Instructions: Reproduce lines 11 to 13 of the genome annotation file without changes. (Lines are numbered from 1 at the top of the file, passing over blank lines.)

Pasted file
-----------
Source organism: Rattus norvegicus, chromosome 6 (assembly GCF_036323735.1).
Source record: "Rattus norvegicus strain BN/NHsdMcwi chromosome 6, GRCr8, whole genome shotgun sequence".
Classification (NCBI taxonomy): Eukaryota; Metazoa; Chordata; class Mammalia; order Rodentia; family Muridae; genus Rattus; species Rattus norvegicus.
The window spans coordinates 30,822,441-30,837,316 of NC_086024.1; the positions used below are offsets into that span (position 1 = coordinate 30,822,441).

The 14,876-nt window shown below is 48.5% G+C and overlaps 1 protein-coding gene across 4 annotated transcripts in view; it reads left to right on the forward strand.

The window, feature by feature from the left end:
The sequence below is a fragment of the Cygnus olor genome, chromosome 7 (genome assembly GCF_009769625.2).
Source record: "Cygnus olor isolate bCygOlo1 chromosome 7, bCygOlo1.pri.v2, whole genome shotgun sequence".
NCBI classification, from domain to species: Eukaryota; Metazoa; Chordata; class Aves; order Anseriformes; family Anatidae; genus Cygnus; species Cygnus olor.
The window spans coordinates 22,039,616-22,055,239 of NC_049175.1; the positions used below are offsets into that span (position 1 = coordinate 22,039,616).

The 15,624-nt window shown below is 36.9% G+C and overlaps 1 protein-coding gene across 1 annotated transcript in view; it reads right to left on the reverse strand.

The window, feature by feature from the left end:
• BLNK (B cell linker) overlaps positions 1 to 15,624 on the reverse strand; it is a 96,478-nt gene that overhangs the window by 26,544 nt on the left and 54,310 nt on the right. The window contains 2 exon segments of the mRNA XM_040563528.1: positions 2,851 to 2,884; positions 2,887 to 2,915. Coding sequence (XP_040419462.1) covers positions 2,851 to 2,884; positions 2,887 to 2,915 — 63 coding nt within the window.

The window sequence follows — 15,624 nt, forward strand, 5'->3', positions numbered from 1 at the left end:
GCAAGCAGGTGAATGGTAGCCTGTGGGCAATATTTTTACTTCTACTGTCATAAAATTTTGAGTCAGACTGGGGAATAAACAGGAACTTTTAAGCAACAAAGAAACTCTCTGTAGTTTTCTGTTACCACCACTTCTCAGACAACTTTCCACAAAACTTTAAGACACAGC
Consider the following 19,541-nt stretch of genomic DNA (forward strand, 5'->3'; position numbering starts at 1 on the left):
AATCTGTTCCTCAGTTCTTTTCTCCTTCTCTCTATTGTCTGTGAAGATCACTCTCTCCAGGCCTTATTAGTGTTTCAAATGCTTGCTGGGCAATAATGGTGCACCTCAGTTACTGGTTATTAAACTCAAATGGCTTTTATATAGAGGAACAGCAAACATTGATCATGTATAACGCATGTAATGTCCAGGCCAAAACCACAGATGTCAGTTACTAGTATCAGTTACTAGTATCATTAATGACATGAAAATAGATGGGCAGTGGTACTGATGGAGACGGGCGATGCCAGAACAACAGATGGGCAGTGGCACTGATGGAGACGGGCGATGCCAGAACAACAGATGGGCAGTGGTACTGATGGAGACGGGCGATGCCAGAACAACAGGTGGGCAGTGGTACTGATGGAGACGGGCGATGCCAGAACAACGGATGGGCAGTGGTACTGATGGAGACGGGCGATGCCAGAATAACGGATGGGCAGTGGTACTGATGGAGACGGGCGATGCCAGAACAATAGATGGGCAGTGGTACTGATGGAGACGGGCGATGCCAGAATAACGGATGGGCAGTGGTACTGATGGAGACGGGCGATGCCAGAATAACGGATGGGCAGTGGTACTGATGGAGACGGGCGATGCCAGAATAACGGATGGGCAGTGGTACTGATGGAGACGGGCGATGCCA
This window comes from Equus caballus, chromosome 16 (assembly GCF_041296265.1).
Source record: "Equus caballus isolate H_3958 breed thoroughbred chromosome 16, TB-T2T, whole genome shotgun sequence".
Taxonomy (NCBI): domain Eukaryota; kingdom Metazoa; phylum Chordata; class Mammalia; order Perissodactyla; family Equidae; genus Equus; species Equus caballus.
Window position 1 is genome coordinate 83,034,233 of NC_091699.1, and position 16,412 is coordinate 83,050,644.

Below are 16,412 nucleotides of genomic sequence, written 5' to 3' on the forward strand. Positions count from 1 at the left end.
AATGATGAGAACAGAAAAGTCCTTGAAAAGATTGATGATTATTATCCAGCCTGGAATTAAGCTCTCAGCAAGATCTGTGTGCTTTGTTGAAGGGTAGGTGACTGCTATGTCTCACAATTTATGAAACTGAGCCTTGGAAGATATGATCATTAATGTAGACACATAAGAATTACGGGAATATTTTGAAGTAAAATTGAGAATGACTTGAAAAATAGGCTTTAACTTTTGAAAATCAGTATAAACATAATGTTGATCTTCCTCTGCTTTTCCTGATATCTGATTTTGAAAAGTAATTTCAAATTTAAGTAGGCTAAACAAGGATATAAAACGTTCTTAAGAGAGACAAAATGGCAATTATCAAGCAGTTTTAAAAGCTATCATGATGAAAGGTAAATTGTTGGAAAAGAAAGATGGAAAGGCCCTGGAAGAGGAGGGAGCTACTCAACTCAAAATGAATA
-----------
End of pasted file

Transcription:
The 15,624-nt window shown below is 36.9% G+C and overlaps 1 protein-coding gene across 1 annotated transcript in view; it reads right to left on the reverse strand.

The window, feature by feature from the left end:
• BLNK (B cell linker) overlaps positions 1 to 15,624 on the reverse strand; it is a 96,478-nt gene that overhangs the window by 26,544 nt on the left and 54,310 nt on the right. The window contains 2 exon segments of the mRNA XM_040563528.1: positions 2,851 to 2,884; positions 2,887 to 2,915. Coding sequence (XP_040419462.1) covers positions 2,851 to 2,884; positions 2,887 to 2,915 — 63 coding nt within the window.